Troubled Teens · Cleveland · Social Distancing

Also: Art theft on Hulu

A new podcast seeks to expose “tough love” programs for teens. The Lost Kids, a show from Canadian Broadcasting Corporation reporter Josh Bloch (you might remember him from the first season of CBC’s Uncover podcast, “Escaping NXIVM”) covers cases like the disappearance of Daniel Yuen after he was placed in a “behavior modification” school in 2004.

A Google of the school Yuen was enrolled in, known as CEDU, uncovers loads of accounts like this one that refer to the program as a dangerous cult — the institutions were even the subject of a 2014 doc, segments of which are available to watch on YouTube. “We start looking into this program, and one of the first remarkable things we discover is that hundreds of kids have run away from this place,” Bloch says in a cross-promotional item for Oxygen. The six-episode podcast drops on June 3. — EB


A murderous nurse is the subject of a new British docuseries. The subject of the series, Beverley Allitt, has been the subject of adaptations in the past: Angel of Death: The Beverly Allitt Story, dropped in 2005 but hasn’t been made available for streaming, and she’s a regular on shows that round up child homicides or nurses that kill. That’s because in 1991, Allitt killed four kids, a court found, and attempted to kill three others, all during a two-month stretch at a hospital.

This new show, The Beverley Allitt Tapes, gets its name from the “never-before-seen police interviews with Allitt” that appear in the show, which was recently picked up by UK network Sky Crime. It’s currently in production, and a release date has yet to be determined — but if it moves as other Sky true crime docs do, it’ll be on a U.S. streaming service shortly thereafter. — EB


Have you checked out The Painter and the Thief yet? The doc on a Czech painter who ended up befriending the man who stole her art was released on Hulu this past weekend, and it’s generating rave reviews — the L.A. Times found it “moving,” the New Yorker called it a “quaveringly dark fairy tale,” and IndieWire declared it in Oscar contender.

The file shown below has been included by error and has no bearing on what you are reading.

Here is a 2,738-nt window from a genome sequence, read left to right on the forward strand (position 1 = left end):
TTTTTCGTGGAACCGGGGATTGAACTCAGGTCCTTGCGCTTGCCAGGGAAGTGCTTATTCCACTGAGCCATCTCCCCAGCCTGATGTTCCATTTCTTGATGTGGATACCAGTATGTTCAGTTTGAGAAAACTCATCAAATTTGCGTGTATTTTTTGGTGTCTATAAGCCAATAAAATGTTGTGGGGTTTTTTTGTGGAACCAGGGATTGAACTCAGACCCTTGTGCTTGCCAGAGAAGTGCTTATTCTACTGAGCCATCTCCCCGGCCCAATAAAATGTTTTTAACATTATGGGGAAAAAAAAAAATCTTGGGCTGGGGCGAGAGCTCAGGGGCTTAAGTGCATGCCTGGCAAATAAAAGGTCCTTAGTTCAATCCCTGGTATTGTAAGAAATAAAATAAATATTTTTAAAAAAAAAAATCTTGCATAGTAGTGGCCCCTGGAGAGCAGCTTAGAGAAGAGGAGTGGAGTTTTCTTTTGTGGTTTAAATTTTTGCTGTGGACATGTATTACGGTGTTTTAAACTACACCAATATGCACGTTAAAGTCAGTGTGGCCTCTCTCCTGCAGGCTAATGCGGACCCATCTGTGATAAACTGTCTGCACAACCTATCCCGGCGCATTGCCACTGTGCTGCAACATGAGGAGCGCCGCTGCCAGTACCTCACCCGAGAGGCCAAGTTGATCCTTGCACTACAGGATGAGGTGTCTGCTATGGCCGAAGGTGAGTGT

I haven’t given it a peep because I’ve spent the holiday weekend binging Cary Grant movies (I could talk all day about how stylin’ and cool — but totally without sex appeal — Grant is, but that’s a whole other newsletter), but I mean to get to it this week. How about you? — EB

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A new true-crime series is touting its post-pandemic production safety measures. In The Footsteps of Killers is a three-part docuseries that stars Emilia Fox (she’s an actress likely best known for her role on Silent Witness, a 23-season British procedural) and criminologist Professor David Wilson.

Together they’ll take a fresh look at “historic crimes to unearth new evidence,” Deadline reports, but don’t expect handshakes or hugs, as Deadline says it’ll be made while “observing UK government guidelines on social distancing and broadcaster production safety protocols.” If that means that this show will be shot entirely via Zoom, I might not be able to take it…but by then, maybe my standards will have dropped. — EB


Crime in Cleveland is getting the graphic novel treatment. Artist Jake Kelly is behind Doomsday Map, a comic book about the Shaker Heights bombing of 1970. Cleve Scene reports that Kelly’s goal is to produce a series of books on Cleveland’s multi-year wave of explosions, which earned it the nickname “Bomb City USA” in the mid-1970s. You can score the first issue in the wild yarn here. — EB


Wednesday on Best Evidence: No podcast this week due to the holiday, so it’s Sarah’s choice!


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